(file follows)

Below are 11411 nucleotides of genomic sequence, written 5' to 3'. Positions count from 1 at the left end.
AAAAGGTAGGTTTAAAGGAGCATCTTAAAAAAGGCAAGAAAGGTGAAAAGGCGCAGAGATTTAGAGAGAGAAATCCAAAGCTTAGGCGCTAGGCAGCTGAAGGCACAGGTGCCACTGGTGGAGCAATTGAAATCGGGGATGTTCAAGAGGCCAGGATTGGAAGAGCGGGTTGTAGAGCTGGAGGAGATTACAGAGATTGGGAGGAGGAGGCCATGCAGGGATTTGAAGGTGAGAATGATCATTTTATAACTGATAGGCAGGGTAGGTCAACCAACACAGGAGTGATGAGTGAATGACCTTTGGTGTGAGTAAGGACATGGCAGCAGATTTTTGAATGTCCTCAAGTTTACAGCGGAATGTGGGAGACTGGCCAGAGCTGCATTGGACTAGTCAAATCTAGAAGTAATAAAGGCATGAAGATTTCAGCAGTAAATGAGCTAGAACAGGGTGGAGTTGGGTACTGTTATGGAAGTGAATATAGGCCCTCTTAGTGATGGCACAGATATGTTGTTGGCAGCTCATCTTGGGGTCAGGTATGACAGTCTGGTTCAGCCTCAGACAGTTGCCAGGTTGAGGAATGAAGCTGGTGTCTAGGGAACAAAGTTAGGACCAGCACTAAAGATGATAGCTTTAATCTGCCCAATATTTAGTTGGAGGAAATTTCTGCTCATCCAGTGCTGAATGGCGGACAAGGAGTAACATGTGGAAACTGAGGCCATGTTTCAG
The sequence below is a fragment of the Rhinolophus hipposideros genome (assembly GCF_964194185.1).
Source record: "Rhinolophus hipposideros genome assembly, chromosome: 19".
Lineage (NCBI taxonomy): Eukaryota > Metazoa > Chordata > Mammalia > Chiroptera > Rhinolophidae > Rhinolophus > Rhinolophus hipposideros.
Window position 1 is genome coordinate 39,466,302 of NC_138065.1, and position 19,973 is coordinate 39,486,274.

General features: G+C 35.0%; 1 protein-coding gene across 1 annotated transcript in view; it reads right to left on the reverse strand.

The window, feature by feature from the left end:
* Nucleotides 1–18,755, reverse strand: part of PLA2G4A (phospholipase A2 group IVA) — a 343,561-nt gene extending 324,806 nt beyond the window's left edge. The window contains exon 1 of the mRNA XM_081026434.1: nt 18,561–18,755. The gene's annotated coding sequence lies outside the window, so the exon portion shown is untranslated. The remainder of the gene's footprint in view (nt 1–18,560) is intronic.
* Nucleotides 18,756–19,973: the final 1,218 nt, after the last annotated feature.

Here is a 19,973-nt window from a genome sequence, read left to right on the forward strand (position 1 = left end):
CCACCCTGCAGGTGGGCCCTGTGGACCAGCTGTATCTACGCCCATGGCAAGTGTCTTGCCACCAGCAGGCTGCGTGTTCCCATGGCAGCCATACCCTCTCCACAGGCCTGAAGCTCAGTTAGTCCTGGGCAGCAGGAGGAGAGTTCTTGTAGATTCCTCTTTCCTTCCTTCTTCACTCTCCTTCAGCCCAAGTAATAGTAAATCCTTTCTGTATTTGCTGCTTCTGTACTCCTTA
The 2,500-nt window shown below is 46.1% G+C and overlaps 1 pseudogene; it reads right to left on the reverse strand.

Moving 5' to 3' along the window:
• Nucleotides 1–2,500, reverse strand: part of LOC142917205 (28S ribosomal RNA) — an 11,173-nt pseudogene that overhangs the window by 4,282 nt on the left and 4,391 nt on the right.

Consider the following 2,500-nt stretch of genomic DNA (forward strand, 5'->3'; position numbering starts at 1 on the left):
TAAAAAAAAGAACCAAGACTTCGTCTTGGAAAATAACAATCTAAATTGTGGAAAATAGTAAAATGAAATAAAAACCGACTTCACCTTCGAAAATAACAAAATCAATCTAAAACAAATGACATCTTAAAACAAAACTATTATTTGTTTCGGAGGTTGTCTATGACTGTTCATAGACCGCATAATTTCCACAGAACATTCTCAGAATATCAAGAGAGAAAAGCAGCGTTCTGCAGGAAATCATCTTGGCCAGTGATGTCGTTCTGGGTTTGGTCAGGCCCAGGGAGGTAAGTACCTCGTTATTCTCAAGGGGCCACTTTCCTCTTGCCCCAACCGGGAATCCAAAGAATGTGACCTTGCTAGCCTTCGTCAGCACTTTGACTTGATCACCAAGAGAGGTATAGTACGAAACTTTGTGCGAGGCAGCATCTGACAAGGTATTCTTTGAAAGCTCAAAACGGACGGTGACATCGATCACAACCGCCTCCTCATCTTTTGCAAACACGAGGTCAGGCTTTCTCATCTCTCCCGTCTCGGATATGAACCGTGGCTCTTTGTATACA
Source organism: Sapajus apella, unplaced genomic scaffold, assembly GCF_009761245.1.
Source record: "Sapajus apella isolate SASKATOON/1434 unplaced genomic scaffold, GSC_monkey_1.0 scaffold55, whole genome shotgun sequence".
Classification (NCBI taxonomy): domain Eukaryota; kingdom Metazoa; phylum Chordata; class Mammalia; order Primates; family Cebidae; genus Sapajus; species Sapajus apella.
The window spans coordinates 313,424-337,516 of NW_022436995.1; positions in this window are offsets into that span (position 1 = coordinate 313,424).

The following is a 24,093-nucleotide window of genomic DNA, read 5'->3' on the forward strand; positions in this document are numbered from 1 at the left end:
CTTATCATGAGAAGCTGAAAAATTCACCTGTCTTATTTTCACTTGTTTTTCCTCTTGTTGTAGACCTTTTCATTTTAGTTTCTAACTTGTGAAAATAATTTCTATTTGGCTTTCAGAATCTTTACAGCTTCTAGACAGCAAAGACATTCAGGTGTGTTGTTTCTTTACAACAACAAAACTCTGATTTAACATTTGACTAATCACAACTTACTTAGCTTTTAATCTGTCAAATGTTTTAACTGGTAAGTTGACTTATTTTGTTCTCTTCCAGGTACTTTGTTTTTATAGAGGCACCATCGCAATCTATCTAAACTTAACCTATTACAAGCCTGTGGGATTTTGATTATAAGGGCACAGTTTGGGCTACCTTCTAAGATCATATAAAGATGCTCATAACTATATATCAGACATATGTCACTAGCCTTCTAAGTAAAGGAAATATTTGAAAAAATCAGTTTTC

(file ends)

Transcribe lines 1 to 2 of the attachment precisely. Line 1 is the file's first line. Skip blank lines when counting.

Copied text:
Below are 11411 nucleotides of genomic sequence, written 5' to 3'. Positions count from 1 at the left end.
AAAAGGTAGGTTTAAAGGAGCATCTTAAAAAAGGCAAGAAAGGTGAAAAGGCGCAGAGATTTAGAGAGAGAAATCCAAAGCTTAGGCGCTAGGCAGCTGAAGGCACAGGTGCCACTGGTGGAGCAATTGAAATCGGGGATGTTCAAGAGGCCAGGATTGGAAGAGCGGGTTGTAGAGCTGGAGGAGATTACAGAGATTGGGAGGAGGAGGCCATGCAGGGATTTGAAGGTGAGAATGATCATTTTATAACTGATAGGCAGGGTAGGTCAACCAACACAGGAGTGATGAGTGAATGACCTTTGGTGTGAGTAAGGACATGGCAGCAGATTTTTGAATGTCCTCAAGTTTACAGCGGAATGTGGGAGACTGGCCAGAGCTGCATTGGACTAGTCAAATCTAGAAGTAATAAAGGCATGAAGATTTCAGCAGTAAATGAGCTAGAACAGGGTGGAGTTGGGTACTGTTATGGAAGTGAATATAGGCCCTCTTAGTGATGGCACAGATATGTTGTTGGCAGCTCATCTTGGGGTCAGGTATGACAGTCTGGTTCAGCCTCAGACAGTTGCCAGGTTGAGGAATGAAGCTGGTGTCTAGGGAACAAAGTTAGGACCAGCACTAAAGATGATAGCTTTAATCTGCCCAATATTTAGTTGGAGGAAATTTCTGCTCATCCAGTGCTGAATGGCGGACAAGGAGTAACATGTGGAAACTGAGGCCATGTTTCAG